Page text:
This specific ISBN edition is currently not available.View all copies of this ISBN edition:
Describes the operation of a water-powered sawmill, looks at the lives of loggers, and explains how the logs were brought to the mill
"synopsis" may belong to another edition of this title.
Taken from Chapter 12: A place of action A sawmill was an active, noisy place. Everyone had a job to do. If a job was not done correctly, a person could be crushed by a log or have a hand cut off by the saw. Pike men poled logs toward the mill ramp. Persons at the top of the ramp directed the logs toward the saw carriage. Other persons lifted the heavy logs onto the saw carriage. Then other sawyers on the carriage pulled levers that moved the carriage toward the whirring saw. With a roar the saw ripped into the wood. Sawdust flew through the air, choking the sawyers on the saw carriage. The roar of the saw hurt their ears.Review:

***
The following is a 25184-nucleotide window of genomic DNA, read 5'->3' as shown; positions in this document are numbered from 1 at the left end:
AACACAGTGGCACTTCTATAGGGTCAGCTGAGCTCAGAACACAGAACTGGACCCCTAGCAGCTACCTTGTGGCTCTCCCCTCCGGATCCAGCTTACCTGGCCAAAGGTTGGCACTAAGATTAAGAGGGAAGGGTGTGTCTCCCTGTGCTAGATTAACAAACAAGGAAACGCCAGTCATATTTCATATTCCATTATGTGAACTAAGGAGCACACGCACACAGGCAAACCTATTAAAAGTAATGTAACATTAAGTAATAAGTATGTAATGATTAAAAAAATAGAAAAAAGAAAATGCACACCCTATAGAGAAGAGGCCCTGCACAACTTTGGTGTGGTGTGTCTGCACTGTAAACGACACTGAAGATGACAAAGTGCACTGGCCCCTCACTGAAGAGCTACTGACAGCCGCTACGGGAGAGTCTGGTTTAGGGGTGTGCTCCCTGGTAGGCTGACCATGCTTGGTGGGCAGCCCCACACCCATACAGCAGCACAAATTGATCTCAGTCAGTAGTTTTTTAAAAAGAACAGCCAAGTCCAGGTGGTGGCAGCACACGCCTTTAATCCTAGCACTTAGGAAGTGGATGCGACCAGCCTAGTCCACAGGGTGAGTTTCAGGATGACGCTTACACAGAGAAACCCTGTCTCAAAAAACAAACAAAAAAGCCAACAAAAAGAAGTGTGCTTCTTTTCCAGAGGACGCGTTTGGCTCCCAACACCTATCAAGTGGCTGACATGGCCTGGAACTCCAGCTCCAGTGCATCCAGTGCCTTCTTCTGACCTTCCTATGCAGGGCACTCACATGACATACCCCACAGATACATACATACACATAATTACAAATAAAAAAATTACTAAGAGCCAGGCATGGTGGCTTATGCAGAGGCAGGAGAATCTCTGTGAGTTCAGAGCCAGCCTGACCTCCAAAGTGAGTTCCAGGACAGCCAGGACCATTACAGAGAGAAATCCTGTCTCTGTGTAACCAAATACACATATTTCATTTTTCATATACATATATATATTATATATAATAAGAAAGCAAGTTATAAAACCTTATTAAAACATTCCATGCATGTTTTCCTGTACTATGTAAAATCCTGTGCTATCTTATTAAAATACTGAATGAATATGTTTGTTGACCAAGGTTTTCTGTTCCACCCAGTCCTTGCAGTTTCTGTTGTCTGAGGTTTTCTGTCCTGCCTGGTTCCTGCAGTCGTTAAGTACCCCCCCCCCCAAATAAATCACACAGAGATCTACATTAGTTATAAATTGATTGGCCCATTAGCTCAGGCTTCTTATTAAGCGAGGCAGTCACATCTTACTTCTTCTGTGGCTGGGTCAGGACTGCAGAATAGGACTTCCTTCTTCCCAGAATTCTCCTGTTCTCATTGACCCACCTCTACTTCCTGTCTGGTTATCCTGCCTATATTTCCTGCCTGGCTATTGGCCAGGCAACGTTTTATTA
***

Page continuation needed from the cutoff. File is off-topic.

This series truly provides a delightful glimpse into the nineteenth century. The illustrations match the stories and are a visual reminder of life in another era. This series of fifteen books is ideal for both Canadian and U. S. pioneer life studies -- Library Materials Guide, Spring 1985
"About this title" may belong to another edition of this title.
Book Description Crabtree Pub Co, 1981. Library Binding. Condition: New. Never used!. Seller Inventory # P110865050058
Book Description Crabtree Pub Co, 1981. Condition: New. book. Seller Inventory # M0865050058